Their Terrorism, and Ours
“The past is never dead. It’s not even past” – William Faulkner
On February 5, 2015, President Obama addressed the National Prayer Breakfast. Now, one might wonder why, in a country whose Constitution forbids the establishment of religion, we should even have a “National Prayer Breakfast”. In fact, Thomas Jefferson, while he was President, refused to issue presidential proclamations of thanksgiving to God, despite numerous requests from evangelical churches to do so.
But we’ll leave that for another essay. There was a “National Prayer Breakfast” on February 5, at which the President did in fact give a speech, the substance of which appears to have ignited a bit of controversy. This in and of itself is not surprising. There are Americans who despise the President to such a degree that they will scream bloody murder at virtually anything he says. If Obama started his address with “Good morning”, there are those who would wonder if “Good morning” is a traditional greeting among Muslims, and therefore proof that the President was born in Kenya, or some such nonsense. Actually, what Mr. Obama did at the Prayer Breakfast was compare atrocities committed by Islamic terrorists (most notably ISIS) with atrocities committed by Christians during the Inquisition and the Crusades. His point in doing so was to demonstrate that we shouldn’t tar all Muslims today with the actions of vicious terrorists, as Christians have committed some pretty heinous acts themselves (hence the references to the Inquisition and the Crusades) that they would not want all Christians being blamed for. Outrage ensued, with critics accusing the President of being un-Christian and un-American. No surprises there. One of the arguments that the President’s critics have used against him with regard to his comments is that the Crusades and the Inquisition both happened hundreds of years ago, as if this somehow disproves Mr. Obama’s point about not blaming all followers of a particular religion for crimes committed by their co-religionists, which it doesn’t.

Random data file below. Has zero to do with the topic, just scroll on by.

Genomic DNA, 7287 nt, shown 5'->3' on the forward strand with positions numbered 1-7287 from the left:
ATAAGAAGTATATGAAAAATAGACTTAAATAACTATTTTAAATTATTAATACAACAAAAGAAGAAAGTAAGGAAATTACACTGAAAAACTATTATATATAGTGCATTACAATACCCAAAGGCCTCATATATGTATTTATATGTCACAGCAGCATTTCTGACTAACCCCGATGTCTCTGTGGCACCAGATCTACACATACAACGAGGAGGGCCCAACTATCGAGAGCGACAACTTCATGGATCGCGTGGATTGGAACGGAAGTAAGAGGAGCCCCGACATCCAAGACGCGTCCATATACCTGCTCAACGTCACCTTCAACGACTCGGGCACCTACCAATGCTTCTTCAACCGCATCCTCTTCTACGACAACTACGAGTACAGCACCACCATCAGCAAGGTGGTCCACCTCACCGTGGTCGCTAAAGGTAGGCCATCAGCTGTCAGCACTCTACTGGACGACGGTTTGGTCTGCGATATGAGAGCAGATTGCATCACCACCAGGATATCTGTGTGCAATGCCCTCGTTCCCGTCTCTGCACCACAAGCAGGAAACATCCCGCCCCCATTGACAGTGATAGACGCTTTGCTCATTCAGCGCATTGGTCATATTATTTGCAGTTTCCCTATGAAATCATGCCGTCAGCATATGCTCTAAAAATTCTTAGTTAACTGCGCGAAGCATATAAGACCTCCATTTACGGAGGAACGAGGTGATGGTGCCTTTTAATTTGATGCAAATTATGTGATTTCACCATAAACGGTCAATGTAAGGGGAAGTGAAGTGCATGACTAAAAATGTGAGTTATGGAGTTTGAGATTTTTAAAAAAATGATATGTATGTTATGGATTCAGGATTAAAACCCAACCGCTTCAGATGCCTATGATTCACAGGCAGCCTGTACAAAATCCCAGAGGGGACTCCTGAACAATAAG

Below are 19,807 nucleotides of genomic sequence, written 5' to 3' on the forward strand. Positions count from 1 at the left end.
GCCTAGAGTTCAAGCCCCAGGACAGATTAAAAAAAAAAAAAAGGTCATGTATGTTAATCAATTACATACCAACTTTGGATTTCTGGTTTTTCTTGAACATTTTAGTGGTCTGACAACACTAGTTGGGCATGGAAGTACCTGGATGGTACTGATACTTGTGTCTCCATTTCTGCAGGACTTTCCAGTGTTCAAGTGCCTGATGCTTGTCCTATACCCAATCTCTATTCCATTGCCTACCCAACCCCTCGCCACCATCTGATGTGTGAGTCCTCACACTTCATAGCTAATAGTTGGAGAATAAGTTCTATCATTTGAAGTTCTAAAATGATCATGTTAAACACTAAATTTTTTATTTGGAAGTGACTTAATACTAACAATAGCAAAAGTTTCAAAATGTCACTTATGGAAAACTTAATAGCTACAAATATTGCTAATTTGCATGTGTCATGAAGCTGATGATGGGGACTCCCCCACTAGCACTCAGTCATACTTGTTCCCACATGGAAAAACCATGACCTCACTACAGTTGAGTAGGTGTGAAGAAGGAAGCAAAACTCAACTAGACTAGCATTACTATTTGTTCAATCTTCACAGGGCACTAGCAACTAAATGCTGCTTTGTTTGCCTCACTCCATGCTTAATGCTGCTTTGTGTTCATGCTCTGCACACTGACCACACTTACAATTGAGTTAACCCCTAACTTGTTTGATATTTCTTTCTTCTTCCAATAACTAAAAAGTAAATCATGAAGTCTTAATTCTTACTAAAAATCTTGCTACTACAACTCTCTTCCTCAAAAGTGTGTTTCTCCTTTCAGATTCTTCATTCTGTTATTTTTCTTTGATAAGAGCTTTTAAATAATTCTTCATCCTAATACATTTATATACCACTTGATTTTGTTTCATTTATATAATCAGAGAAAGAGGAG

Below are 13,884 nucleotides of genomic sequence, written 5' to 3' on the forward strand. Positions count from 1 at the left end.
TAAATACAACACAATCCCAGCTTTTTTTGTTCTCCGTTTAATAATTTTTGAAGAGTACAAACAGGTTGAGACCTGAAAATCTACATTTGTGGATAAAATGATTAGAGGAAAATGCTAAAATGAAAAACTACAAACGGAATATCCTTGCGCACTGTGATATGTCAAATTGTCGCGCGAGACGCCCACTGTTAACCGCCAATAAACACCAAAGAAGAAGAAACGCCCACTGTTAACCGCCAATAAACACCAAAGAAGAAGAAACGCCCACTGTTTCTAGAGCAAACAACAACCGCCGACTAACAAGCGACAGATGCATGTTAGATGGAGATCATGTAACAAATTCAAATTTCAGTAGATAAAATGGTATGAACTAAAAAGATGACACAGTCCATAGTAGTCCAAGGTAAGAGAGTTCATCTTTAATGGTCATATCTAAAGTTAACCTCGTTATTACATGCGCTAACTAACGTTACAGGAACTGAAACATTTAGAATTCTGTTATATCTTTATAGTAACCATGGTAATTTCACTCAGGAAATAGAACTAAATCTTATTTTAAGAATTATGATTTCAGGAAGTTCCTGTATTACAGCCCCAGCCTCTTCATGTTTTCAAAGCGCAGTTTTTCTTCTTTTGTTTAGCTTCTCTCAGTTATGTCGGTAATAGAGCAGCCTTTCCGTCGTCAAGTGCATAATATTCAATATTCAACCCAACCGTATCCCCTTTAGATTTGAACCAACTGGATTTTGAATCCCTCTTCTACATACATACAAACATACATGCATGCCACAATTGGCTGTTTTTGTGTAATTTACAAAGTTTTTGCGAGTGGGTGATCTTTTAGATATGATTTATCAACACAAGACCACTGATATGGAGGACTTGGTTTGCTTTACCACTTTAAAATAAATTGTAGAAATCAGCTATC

But there’s something else to remember here. In the February 10 issue of the New York Times, there is a piece by Campbell Robertson entitled “History of Lynchings In the South Documents Nearly 4,000 Names”. The article details the efforts of the Equal Justice Institute in Montgomery Alabama, and its founder, Bryan Stevenson, to memorialize places where African-Americans were lynched in this country during the period 1877-1950. The article relates some incidents from the great state of Texas: “Farther south (of Dallas) still is the community of Streetman, where 25-year old George Gay was hanged from a tree and shot hundreds of times in 1922. And just beyond that is Kirkin, where three black men, two of them almost certainly innocent, were accused of killing a white woman and, under the gaze of soda-drinking spectators, were castrated, stabbed, beaten, tied to a plow, and set afire in the spring of 1922”. In Paris, Texas, “thousands of people came in 1893 to see Henry Smith, a black teenager accused of murder, carried around town on a float, then tortured and burned to death on a scaffold. Until recently, some long-time residents still remembered when the two Arthur brothers were tied to a flag poll and set on fire at the City fair grounds in 1920”. The people who carried out these atrocities, and those who came to watch “for the fun of it”? Good, white, Christian Americans every one of them. And if white Christian clergy in the south objected to any of this, they sure as hell kept quiet about it. Is anything ISIS has done any worse than this? No, it is not. So for those who complain about the President’s comparison of ISIS to Christian Crusaders and Inquisitors because the Crusades and the Inquisition happened “so long ago”, I give you these examples of 20th Century American history. This in no way excuses ISIS’s barbarity nor does not change in any way our obligation to speak and act forcefully against these terrorists. But in doing so, we should not sanctimoniously blind ourselves to our own history of hate and cruelty. It is real, and it is not so distant as some of us would like to believe.